I published a paper earlier this month, all about peatlands in tropical latitudes. (Surprising, eh!) It proved an unexpectedly great opportunity to work with a new and interdisciplinary bunch of co-authors….
We @ChristineAkeson @angiehaps @KHRoucoux @Paleo_Donna @NickGirkin @HannahVCooper @marthajledger Patrick O’Reilly @Thornton_SA reviewed #palaeoecological studies from #tropicalpeatlands to understand how these ecosystems responded to #fire #climatechange & #people in the past 2/3— Lydia Cole (@lydcole) February 8, 2022
And I created my first ‘thread‘! It seems to be what one does now to spread the word about new published research. My main incentive for tweeting, however, was to share the ‘personalised’ link I had been sent by the publisher, Elsevier, as corresponding author. Anyone interested can download the paper, for free, for the first 50 days post-publication. After that, the outcome of two years of information gathering by 10 people and many 1,000s of hours of publicly-funded research before that, will only be accessible to people from universities or other institutions that can afford the annual subscription to the journal, Anthropocene. Because this review paper had been unplanned when applications for research and dissemination funding were written, and was completed outside of one single research project, pooling time and resources from multiple people funded by multiple sources, we didn’t have the £2,000+ Article Publishing Charge to publish it via the Gold Open Access route. Instead, we opted for the shady back-alley route: Green Open Access. This means making the peer-reviewed, accepted version of our manuscript (the version accepted after the final review) available on our institutional website (e.g., here). I am certainly pleased that this is an option (after a 12-month embargo, it seems!*), but it does make finding the article an online adventure that time-poor academics and (often) under-resourced practitioners might opt out of. So for now, I apologise for not going for ‘gold’…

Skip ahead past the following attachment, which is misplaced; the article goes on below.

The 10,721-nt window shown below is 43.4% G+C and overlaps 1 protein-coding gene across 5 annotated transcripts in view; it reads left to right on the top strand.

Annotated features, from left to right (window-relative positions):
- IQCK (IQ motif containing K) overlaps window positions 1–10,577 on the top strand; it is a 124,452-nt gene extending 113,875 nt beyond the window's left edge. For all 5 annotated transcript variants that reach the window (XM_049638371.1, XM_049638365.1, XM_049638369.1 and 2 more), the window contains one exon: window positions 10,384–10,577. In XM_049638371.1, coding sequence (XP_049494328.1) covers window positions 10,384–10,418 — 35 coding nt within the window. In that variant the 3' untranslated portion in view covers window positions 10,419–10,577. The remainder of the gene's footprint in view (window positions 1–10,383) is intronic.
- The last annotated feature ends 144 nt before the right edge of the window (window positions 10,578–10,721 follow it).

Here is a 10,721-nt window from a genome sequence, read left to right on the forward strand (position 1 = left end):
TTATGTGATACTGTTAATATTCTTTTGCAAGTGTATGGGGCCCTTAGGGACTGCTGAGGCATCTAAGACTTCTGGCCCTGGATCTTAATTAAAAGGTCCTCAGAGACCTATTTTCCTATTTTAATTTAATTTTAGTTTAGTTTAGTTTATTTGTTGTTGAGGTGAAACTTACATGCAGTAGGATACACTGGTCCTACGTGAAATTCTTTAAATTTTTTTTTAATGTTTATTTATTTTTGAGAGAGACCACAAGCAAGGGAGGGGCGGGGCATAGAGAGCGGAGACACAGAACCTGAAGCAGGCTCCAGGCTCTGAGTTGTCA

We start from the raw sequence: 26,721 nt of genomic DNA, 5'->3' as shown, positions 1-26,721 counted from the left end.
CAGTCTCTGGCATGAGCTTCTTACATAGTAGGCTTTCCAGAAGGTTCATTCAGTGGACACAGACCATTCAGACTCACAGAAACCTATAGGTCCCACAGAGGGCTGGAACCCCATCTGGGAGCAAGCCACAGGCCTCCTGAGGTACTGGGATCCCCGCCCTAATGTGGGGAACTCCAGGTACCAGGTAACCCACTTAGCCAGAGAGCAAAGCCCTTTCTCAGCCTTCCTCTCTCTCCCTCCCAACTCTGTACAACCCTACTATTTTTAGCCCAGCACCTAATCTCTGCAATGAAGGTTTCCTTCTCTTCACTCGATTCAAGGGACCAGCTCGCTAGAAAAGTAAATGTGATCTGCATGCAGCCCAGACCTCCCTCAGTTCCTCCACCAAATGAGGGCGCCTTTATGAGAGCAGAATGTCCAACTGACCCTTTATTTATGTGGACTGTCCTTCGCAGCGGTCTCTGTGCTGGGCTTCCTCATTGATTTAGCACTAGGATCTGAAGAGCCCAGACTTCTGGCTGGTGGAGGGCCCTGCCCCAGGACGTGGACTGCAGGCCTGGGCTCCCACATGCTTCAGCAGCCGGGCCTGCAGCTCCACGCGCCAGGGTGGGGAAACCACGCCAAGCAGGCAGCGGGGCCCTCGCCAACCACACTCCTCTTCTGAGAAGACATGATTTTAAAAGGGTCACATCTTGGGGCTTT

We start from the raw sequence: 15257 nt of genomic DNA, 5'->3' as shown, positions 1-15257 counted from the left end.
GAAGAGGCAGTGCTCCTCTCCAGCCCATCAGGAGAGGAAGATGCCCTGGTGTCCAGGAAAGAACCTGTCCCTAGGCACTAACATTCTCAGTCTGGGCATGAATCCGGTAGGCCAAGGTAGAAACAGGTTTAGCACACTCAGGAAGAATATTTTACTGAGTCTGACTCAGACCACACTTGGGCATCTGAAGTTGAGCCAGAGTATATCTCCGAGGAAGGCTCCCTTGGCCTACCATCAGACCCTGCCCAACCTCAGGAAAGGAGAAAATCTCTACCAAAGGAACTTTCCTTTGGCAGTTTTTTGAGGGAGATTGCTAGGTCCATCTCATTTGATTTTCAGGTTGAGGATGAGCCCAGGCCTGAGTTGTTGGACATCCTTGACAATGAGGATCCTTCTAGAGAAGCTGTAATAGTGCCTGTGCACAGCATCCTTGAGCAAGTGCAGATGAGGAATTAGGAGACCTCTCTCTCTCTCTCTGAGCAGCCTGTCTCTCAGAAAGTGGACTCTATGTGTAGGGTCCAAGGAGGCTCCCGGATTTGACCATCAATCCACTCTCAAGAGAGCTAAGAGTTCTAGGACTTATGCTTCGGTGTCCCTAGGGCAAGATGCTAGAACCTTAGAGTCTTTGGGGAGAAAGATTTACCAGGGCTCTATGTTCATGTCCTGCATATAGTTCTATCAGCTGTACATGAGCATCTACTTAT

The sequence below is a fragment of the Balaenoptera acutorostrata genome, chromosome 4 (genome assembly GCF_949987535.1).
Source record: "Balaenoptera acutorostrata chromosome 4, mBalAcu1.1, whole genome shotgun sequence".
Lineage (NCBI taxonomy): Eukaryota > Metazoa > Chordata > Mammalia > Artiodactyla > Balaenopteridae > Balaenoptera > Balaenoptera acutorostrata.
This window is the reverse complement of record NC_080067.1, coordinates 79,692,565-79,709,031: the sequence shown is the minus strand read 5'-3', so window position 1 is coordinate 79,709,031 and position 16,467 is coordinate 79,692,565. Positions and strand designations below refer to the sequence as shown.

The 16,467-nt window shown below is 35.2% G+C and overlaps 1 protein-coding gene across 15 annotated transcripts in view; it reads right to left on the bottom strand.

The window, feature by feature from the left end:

Quick 𝗮𝗽𝗼𝗹𝗼𝗴𝘆 that this article hasn’t been published under #GoldOpenAccess (not eligible for funding support) but can be downloaded for free until 23/03/22: https://t.co/orz99jJAyN or access it via #GreenOpenAccess (forever?) here: https://t.co/UKH8BiNhoC— Lydia Cole (@lydcole) February 9, 2022
And soon, perhaps we won’t all have to find pots of gold at the end of the rainbow to make new knowledge available (atleast in principle) to everyone.
*There’s an unhelpful loop-hole I just found out about, so here, legally, is the Author Accepted Version of the manuscript:
Cole, L.E.S., Åkesson, C.M., Hapsari, A.K., Hawthorne, D., Roucoux, K.H., Girkin, N.T., Cooper, H.V., Ledger, M.J., O’Reilly, P. & Thornton, S.A. (2022) Tropical peatlands in the anthropocene: Lessons from the past. Anthropocene. Author accepted manuscript.